When It Comes to Travel Health, Your Life is Worth Penn Medicine
PennMedicine's Travel Medicine and Immunization Services provide comprehensive immunization and counseling services for those planning to travel abroad. These useful tips and reminders will help you stay safe and happy in your travels.
- Jet Lag occurs with east and west travel by airplane, at great speeds, across time zones. To help reduce the symptoms, allow 12 to 24 hours per time zone for your body to adjust.
- To reduce motion sickness, sit in the most stable spot of the car, (front seat), boat (midship), or plane (over the wing) and focus your eyes on the horizon.
- Be sure that your teeth are in good condition. A dental abscess can ruin your trip.
- Ultraviolet (UV) light rays of the sun damage the skin and the eyes. Use sunscreen with SPF 30 on exposed skin every 3 hours and wear sunglasses that absorb UV rays up to 400 nm. Be sure to apply the sunscreen 30 minutes before exposure to sun, because it takes that long for it to begin working.
- Glasses or contact lens wearers should take at least one extra pair.
- A medical check-up prior to travel is advisable, particularly if you have a chronic illness. Ask your provider to write a medical problem list on a prescription blank or other letterhead stationary.
- Take enough medication to last through your trip and some extra. Carry it with you on the plane and not in checked luggage to reduce the risk of losing it. Always carry medications in the original containers.
- Consider getting a flu shot before taking a cruise. Outbreaks of influenza on cruise ships are common.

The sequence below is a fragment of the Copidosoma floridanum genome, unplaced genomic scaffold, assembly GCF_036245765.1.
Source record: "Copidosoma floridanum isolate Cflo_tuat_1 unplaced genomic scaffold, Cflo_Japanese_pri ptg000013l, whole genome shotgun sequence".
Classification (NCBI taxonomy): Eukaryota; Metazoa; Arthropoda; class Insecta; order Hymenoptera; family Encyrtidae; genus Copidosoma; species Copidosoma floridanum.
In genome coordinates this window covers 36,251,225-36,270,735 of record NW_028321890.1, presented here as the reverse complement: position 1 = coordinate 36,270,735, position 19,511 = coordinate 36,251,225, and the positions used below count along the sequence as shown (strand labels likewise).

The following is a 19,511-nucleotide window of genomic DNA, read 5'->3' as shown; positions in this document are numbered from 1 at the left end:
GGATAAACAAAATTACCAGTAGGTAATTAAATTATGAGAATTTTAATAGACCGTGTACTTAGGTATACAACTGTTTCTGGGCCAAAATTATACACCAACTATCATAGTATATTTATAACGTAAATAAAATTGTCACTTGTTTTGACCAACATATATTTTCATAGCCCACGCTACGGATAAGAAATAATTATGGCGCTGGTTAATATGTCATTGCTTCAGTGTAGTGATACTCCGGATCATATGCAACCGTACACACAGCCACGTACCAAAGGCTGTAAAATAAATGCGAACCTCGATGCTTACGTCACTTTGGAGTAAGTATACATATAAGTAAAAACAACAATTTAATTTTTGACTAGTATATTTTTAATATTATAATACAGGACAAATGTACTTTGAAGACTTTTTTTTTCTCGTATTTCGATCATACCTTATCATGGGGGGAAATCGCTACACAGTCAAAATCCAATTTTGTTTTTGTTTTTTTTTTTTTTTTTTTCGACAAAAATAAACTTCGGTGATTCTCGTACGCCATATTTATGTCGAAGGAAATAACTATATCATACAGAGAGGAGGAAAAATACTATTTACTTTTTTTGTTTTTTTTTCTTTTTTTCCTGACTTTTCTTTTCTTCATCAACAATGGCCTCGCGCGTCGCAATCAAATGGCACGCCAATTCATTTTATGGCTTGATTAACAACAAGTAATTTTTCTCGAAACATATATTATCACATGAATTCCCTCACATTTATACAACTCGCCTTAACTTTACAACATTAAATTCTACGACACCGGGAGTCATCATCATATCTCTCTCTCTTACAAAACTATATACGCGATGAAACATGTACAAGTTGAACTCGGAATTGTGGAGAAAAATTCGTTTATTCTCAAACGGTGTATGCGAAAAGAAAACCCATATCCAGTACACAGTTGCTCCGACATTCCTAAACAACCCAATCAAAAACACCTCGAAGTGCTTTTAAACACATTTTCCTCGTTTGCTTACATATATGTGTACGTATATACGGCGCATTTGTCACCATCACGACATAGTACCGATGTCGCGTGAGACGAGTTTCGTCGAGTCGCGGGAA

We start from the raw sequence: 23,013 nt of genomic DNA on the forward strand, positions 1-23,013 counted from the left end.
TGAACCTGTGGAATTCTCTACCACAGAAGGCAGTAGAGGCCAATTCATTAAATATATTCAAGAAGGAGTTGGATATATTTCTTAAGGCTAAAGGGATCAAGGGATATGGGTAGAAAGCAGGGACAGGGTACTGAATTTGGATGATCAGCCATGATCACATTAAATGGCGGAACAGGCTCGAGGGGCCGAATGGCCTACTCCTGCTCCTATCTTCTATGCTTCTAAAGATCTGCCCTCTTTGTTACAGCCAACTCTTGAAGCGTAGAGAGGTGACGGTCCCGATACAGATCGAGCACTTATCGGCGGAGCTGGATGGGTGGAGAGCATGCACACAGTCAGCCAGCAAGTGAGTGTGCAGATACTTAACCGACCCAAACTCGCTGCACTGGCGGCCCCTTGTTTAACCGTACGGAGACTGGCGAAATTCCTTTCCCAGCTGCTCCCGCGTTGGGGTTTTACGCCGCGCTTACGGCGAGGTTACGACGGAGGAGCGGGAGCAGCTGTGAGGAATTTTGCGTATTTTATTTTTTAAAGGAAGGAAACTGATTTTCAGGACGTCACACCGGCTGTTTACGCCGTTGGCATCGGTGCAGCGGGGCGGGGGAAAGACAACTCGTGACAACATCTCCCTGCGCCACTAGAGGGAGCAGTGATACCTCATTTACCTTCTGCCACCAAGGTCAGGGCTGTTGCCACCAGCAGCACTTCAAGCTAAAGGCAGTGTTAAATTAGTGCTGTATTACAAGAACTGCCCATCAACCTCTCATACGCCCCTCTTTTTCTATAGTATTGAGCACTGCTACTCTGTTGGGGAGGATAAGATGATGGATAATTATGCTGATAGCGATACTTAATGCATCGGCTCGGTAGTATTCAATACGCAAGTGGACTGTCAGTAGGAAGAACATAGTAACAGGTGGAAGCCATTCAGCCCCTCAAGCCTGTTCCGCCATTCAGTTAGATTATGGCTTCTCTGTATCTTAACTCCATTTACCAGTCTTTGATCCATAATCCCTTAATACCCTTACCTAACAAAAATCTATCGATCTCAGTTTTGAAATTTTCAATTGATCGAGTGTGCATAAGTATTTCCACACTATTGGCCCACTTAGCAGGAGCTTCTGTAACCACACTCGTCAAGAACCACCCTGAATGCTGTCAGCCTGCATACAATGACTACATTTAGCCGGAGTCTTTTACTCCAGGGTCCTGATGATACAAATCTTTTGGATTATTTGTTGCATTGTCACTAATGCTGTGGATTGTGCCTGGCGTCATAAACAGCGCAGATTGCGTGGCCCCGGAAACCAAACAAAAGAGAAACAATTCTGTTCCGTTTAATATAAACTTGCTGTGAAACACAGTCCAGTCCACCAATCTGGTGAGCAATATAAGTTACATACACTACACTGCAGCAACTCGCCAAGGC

- During long plane flights it is a good idea to get up and walk around the cabin or stretch and bend your legs to stimulate the blood flow. This activity decreases the tendency for forming blood clots. Clots tend to form when the legs that are kept still for hours on a long flight.
International Travel Tips
- Your passport is the most valuable document you will carry abroad. It confirms your U.S. citizenship. Guard it carefully. The U.S. Department of State (USDOS) recommends that you do not use it for collateral for a loan or lend it to anyone. If you do not carry it, lock it in the hotel safe. Carry a photocopy of your passport, along with an extra set of passport photos. Give another copy of your passport to someone in the U.S. that you could reach in an emergency.
- Those traveling with minor children should be aware of laws requiring specific documents for the entry of a minor. Single parents should be prepared to provide documentation that they have sole custody of the child, or permission from the other parent to travel with the child.
- Consider leasing an international cell phone for the trip. Know how to make telephone calls. Carry the right change for a telephone call. Important numbers to carry include U.S. Embassy or Consulate, police, hotel, taxi, medical assistance and fire.